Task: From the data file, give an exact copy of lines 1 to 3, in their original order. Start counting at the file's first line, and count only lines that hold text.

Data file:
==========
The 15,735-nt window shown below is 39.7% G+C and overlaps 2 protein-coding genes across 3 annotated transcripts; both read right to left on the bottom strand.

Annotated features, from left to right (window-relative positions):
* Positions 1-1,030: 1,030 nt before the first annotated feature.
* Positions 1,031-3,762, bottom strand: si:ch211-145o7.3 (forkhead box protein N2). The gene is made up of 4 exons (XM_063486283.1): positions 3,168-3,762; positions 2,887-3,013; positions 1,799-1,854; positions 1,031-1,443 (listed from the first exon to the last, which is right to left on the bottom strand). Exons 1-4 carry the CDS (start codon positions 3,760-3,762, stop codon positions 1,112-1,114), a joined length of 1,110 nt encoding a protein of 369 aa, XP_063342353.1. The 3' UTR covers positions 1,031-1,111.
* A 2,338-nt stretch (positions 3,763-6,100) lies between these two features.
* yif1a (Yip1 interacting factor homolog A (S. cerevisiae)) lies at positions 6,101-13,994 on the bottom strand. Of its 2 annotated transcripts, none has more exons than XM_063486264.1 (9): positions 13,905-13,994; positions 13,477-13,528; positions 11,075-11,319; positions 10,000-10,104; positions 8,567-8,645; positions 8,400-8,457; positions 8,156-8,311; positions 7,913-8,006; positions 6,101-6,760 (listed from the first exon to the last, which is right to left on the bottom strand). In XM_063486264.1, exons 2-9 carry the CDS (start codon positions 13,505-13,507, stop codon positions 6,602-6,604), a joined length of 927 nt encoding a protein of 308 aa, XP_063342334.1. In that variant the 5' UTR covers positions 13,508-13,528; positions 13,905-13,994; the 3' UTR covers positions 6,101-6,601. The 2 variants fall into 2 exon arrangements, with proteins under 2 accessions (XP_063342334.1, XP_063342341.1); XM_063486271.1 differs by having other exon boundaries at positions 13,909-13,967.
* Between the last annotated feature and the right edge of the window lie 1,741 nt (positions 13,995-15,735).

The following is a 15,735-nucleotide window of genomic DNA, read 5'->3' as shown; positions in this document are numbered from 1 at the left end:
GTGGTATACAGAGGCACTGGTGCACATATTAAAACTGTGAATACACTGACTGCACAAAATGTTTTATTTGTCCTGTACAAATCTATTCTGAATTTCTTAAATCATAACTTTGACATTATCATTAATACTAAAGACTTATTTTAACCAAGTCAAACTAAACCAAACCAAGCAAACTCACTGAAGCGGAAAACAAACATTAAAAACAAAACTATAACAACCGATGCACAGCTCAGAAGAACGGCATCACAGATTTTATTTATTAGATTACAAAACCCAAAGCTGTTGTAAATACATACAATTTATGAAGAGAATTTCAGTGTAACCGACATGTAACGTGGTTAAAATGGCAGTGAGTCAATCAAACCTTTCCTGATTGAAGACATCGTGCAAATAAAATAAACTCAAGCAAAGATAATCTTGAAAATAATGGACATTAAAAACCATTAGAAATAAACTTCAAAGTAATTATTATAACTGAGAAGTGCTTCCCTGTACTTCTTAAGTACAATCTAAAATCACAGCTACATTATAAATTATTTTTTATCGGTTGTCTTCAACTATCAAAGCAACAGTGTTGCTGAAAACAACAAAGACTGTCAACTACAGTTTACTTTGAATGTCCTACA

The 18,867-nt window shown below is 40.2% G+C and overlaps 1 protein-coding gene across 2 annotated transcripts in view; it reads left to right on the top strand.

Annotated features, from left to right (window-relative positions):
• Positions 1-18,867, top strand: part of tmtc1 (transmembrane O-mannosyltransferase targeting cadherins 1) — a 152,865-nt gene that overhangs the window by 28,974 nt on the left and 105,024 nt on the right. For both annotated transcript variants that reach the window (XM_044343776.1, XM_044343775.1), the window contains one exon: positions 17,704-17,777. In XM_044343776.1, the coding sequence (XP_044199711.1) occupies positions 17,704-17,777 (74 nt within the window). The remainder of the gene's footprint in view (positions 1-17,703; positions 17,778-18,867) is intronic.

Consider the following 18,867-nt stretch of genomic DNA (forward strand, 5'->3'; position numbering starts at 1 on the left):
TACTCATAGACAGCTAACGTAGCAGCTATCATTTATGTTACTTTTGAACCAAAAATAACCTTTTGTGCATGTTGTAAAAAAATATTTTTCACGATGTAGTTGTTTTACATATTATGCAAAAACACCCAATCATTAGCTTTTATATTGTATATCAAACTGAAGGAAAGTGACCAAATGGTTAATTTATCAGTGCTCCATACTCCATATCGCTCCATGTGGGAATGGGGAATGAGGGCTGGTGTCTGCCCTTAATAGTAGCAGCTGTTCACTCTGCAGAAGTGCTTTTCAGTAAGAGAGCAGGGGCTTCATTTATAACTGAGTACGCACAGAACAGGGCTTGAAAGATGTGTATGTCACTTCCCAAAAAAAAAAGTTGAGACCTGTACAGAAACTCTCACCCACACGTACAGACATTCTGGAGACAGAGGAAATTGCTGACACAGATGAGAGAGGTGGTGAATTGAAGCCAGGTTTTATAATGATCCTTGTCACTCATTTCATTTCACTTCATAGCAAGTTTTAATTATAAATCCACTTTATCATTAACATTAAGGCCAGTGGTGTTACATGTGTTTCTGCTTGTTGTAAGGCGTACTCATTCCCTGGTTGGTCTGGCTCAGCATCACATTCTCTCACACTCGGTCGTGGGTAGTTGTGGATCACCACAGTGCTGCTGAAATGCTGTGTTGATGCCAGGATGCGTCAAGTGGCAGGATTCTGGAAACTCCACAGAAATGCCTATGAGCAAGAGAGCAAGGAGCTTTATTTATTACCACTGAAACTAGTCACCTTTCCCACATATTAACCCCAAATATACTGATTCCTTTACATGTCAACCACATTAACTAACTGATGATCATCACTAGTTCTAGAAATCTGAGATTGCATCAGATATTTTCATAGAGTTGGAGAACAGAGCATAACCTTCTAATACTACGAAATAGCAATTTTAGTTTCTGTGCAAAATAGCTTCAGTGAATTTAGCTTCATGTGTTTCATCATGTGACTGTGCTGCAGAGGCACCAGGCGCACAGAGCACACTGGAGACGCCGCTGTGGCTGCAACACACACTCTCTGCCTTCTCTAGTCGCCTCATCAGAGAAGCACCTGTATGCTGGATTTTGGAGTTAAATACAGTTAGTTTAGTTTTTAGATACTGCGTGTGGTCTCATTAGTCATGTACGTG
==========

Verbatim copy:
The 15,735-nt window shown below is 39.7% G+C and overlaps 2 protein-coding genes across 3 annotated transcripts; both read right to left on the bottom strand.

Annotated features, from left to right (window-relative positions):
* Positions 1-1,030: 1,030 nt before the first annotated feature.